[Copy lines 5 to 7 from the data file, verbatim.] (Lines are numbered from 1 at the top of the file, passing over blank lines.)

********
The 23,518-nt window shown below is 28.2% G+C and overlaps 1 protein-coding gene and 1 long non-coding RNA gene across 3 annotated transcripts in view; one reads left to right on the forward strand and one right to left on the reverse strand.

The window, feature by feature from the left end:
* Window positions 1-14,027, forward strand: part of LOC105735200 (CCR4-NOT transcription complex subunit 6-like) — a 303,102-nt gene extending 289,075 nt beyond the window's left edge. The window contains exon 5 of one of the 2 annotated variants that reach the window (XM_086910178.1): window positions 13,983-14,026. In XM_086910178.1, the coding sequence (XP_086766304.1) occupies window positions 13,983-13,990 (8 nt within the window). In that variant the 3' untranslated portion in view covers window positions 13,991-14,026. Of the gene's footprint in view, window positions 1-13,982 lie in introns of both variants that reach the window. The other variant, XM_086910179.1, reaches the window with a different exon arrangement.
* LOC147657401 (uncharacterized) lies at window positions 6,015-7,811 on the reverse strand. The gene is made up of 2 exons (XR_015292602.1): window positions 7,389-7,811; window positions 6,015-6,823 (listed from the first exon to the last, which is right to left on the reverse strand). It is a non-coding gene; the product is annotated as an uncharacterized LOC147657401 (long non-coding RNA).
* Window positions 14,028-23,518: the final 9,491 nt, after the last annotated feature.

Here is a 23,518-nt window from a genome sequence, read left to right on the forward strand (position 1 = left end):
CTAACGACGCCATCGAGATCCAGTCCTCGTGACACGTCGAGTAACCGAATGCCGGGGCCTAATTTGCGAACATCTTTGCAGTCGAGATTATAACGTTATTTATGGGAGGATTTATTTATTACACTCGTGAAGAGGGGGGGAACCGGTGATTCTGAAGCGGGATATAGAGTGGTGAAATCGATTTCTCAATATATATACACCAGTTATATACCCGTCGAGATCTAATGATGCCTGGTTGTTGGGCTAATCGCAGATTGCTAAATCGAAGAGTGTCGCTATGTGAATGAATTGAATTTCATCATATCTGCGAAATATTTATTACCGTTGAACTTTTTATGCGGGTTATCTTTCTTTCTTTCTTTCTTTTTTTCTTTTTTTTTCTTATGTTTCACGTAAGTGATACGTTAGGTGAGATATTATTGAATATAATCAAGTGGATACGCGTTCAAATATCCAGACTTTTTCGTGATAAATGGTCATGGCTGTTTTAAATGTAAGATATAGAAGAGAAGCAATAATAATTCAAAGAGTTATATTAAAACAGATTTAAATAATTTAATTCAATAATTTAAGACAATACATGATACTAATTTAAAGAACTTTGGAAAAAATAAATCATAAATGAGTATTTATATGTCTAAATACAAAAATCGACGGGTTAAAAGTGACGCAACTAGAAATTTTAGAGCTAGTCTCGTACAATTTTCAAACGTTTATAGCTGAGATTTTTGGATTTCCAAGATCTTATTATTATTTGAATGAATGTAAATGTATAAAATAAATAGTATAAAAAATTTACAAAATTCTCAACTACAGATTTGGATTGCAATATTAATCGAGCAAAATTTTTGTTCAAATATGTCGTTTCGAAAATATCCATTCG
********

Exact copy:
* Window positions 14,028-23,518: the final 9,491 nt, after the last annotated feature.

Here is a 23,518-nt window from a genome sequence, read left to right on the forward strand (position 1 = left end):
CTAACGACGCCATCGAGATCCAGTCCTCGTGACACGTCGAGTAACCGAATGCCGGGGCCTAATTTGCGAACATCTTTGCAGTCGAGATTATAACGTTATTTATGGGAGGATTTATTTATTACACTCGTGAAGAGGGGGGGAACCGGTGATTCTGAAGCGGGATATAGAGTGGTGAAATCGATTTCTCAATATATATACACCAGTTATATACCCGTCGAGATCTAATGATGCCTGGTTGTTGGGCTAATCGCAGATTGCTAAATCGAAGAGTGTCGCTATGTGAATGAATTGAATTTCATCATATCTGCGAAATATTTATTACCGTTGAACTTTTTATGCGGGTTATCTTTCTTTCTTTCTTTCTTTTTTTCTTTTTTTTTCTTATGTTTCACGTAAGTGATACGTTAGGTGAGATATTATTGAATATAATCAAGTGGATACGCGTTCAAATATCCAGACTTTTTCGTGATAAATGGTCATGGCTGTTTTAAATGTAAGATATAGAAGAGAAGCAATAATAATTCAAAGAGTTATATTAAAACAGATTTAAATAATTTAATTCAATAATTTAAGACAATACATGATACTAATTTAAAGAACTTTGGAAAAAATAAATCATAAATGAGTATTTATATGTCTAAATACAAAAATCGACGGGTTAAAAGTGACGCAACTAGAAATTTTAGAGCTAGTCTCGTACAATTTTCAAACGTTTATAGCTGAGATTTTTGGATTTCCAAGATCTTATTATTATTTGAATGAATGTAAATGTATAAAATAAATAGTATAAAAAATTTACAAAATTCTCAACTACAGATTTGGATTGCAATATTAATCGAGCAAAATTTTTGTTCAAATATGTCGTTTCGAAAATATCCATTCG